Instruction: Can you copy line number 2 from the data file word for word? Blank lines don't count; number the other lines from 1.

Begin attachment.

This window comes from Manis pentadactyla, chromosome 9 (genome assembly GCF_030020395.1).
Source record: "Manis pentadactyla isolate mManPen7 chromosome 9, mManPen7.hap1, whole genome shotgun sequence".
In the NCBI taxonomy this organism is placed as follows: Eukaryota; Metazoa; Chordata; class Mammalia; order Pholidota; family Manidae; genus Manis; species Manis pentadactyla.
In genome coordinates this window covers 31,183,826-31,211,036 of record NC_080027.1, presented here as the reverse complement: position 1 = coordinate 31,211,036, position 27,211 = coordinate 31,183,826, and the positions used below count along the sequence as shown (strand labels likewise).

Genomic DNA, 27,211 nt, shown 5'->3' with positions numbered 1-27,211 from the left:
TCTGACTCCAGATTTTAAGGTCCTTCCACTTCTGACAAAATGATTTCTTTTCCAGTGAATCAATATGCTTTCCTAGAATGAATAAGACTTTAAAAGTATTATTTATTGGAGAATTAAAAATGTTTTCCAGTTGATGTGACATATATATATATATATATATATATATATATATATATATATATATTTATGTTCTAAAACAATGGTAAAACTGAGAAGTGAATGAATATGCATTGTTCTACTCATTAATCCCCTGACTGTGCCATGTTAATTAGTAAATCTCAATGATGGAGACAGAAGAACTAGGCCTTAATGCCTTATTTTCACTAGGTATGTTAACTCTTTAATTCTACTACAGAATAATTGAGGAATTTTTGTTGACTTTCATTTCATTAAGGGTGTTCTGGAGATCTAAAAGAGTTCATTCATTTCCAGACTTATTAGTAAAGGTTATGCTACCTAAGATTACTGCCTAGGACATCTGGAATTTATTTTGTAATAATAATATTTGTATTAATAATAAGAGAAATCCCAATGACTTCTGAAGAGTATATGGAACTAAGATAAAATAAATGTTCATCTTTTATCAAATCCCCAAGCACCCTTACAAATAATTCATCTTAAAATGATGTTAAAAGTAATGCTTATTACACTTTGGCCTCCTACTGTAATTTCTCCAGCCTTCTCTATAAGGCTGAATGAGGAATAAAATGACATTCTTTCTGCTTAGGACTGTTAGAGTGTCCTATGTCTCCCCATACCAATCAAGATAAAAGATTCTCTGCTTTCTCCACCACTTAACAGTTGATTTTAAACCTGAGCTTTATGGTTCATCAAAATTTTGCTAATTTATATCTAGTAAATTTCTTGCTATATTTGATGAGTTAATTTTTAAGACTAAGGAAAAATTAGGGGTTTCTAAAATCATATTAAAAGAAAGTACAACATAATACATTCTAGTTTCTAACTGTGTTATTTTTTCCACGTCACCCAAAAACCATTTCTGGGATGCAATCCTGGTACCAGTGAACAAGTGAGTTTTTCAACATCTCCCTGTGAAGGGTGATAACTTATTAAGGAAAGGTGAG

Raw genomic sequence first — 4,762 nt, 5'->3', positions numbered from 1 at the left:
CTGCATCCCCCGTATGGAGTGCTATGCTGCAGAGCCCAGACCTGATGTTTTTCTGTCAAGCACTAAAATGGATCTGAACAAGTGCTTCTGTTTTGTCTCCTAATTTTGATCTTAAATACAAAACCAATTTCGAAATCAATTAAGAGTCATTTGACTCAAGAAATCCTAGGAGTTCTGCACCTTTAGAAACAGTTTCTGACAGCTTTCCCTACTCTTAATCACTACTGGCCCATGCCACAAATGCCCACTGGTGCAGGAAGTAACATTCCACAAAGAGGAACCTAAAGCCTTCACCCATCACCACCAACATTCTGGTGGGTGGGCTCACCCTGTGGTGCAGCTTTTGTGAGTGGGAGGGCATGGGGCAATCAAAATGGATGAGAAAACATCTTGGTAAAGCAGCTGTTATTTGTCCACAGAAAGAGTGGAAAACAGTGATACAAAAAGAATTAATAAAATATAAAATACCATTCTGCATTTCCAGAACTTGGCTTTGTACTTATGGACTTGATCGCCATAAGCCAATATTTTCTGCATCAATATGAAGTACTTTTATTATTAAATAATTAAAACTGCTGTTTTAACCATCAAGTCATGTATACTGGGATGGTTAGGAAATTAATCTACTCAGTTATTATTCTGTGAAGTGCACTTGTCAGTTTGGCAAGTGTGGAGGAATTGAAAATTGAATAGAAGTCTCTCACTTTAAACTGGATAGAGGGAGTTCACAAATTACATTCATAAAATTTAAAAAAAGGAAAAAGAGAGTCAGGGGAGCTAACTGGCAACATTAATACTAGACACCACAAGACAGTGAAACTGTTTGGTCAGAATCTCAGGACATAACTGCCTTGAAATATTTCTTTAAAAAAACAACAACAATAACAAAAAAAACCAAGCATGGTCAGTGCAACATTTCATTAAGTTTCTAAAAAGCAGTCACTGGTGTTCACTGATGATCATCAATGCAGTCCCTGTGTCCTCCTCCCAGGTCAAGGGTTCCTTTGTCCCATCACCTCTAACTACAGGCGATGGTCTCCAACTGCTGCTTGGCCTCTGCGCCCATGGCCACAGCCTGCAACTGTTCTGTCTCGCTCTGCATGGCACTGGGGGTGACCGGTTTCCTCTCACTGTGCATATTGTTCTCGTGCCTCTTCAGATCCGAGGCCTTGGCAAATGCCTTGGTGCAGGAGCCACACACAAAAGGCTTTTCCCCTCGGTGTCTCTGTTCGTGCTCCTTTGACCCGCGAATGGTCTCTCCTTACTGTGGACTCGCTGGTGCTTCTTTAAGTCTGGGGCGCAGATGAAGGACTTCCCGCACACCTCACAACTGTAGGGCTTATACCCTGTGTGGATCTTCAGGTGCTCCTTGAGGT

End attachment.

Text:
Source record: "Manis pentadactyla isolate mManPen7 chromosome 9, mManPen7.hap1, whole genome shotgun sequence".